Wine at the Fountain will host local vintners and wineries that will offer their award-winning wines, including those from Hannah Nicole Vineyards, Bloomfield Vineyards, Tamayo Family Vineyards, J Doran Vineyards, and Cline Cellars. For those who prefer micro-brews, Black Diamond Brewery and BJ’s Restaurant and Brewery will provide cold ones.
“Our objective here is to get people to the party. That occurs automatically with the children’s artwork, local artists and people interested in sampling our local wineries and micro-breweries,” said Ronald Bonner, festival music producer. “This all draws a sizeable crowd, but it’s my belief that what really brings people to a party atmosphere is the music entertainment.”
The weekend event is the Art Society’s largest annual fundraiser with proceeds going to arts programs and events in the community, including the Art Docent program at all Brentwood Union School District schools, scholarships to graduating seniors, summer Art Walk Events, the Artists Open Studio Tour, Student Art Show, Broadway Under the Stars theater performances, and a monthly open mic hosted by the city’s poet laureate, Kati Short.
Raising money for Charity and Getting Drunk at the Same Time? No brainer.
Next time you want to grab a drink during Art Walk, consider the monthly pop-up bar for a good cause, Cocktails for Humanity, who has raised close to $5,000 for Fort Lauderdale charities since starting up in May. Every last Saturday of the month during FAT Village’s Art Walk, Cocktails for Humanity volunteers will be be there serving stiff drinks with all proceeds, including tips, benefit a participating nonprofit.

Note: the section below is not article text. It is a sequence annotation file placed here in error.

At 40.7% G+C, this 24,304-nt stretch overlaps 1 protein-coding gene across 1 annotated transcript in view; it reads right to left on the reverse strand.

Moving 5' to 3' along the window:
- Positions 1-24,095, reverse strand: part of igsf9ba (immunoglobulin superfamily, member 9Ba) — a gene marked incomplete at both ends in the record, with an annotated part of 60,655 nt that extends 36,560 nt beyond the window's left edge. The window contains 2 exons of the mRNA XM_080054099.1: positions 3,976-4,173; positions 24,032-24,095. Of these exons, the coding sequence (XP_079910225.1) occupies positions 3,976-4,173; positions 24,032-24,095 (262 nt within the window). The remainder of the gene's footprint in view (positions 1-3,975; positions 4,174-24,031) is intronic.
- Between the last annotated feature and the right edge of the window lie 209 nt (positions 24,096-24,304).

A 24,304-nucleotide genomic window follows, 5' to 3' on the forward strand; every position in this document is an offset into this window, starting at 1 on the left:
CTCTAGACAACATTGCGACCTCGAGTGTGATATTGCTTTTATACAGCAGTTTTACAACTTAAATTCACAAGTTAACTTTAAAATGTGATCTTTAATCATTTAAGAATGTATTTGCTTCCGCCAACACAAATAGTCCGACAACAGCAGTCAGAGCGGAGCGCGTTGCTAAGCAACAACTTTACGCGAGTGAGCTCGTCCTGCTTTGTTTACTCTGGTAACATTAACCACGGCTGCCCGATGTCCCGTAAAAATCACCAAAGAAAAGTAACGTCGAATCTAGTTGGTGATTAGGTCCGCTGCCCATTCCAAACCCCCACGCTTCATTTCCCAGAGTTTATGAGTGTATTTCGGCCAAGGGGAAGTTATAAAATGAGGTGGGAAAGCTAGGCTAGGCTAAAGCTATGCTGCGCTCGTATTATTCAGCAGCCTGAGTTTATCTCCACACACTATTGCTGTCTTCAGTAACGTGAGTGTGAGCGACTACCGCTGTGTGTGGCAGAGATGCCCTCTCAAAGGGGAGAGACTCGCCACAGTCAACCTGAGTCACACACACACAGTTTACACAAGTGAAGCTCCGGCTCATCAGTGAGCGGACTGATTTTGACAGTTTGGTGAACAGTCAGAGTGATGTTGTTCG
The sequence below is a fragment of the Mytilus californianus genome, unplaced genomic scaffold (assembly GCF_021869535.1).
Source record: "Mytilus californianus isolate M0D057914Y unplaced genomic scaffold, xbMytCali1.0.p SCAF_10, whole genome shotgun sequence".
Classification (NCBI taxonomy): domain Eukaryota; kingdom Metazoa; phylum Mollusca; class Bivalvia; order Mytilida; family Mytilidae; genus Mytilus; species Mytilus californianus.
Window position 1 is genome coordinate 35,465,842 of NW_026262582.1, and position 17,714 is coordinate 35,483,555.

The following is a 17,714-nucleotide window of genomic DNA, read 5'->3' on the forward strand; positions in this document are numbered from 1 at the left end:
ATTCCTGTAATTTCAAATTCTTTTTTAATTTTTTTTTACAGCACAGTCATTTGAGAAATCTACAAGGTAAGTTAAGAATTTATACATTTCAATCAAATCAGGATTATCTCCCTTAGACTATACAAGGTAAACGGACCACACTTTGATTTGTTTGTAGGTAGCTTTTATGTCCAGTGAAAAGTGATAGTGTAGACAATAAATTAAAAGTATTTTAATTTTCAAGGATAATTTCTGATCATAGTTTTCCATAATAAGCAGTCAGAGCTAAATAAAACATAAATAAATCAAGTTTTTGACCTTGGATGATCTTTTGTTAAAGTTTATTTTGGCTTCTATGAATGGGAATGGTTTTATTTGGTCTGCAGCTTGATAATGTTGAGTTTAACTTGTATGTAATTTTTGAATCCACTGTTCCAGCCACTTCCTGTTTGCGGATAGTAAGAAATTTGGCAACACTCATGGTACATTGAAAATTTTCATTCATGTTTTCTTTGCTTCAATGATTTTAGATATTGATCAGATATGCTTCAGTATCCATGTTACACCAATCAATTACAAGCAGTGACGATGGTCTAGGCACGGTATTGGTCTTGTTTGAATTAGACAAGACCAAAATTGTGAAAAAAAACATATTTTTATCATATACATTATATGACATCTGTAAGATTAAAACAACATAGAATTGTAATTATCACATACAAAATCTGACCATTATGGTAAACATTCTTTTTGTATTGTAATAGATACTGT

Organizers Jill and Eric Barton came up with the idea in February after attending another local fund raiser, that served food, which raised more than $500,000 for one lucky non organization that works with the homeless and hungry.
“We left that thinking, ‘This is just making a huge impact on the community. We love to cook, we love to entertain—how can we do something like it?’” said Jill Barton, who is a law professor at the University of Miami.
They first considered throwing a dinner at their own home, but ultimately decided that General Provision, which attracts visitors to its art show during Art Walk, was the right outlet. The demand for their cocktails has been so high that the first couple of times, the bar would run out of supplies before the night was over.
After raising $1,200 their first go-round, Cocktails for Humanity raised another $3,500 over the next two Art Walks, in support of at-risk youth. The nonprofit community’s response has been so great that Cocktails for Humanity has charities lined up through June 2016, according to Jill Barton.
SUI: Strolling Under the Influence
Waukegan, Illinois, is known for its downtown arts community, and has a monthly art walk, but their next Art Walk event is special. It includes wine tasting, and at least 20 Waukegan businesses including some who will pour wine, meet and greet visitors, and offer special attractions.
The event brings more people into the art galleries downtown, and the $10 gift certificate to Waukegan businesses that comes with the $25 admission price includes a souvenir wine glass and wine tastings at participating businesses and art galleries. Each participating business selects its own libations to serve. Downtown has been branded as an art destination for at least 10 years but the Wine and Art Stroll is something people look forward to every year. For example, Sidecar Studios, 405 Washington St., will sponsor a painting and sipping party at 6 p.m. and 7:30 p.m, called “50 Shades of Grape”. Participants can use their $10 gift card to get a canvas and other materials to paint wine glasses, with professional artists guiding them. So many intoxicating privileges its hard to count the best way is to attend for an experience you may or may not remember.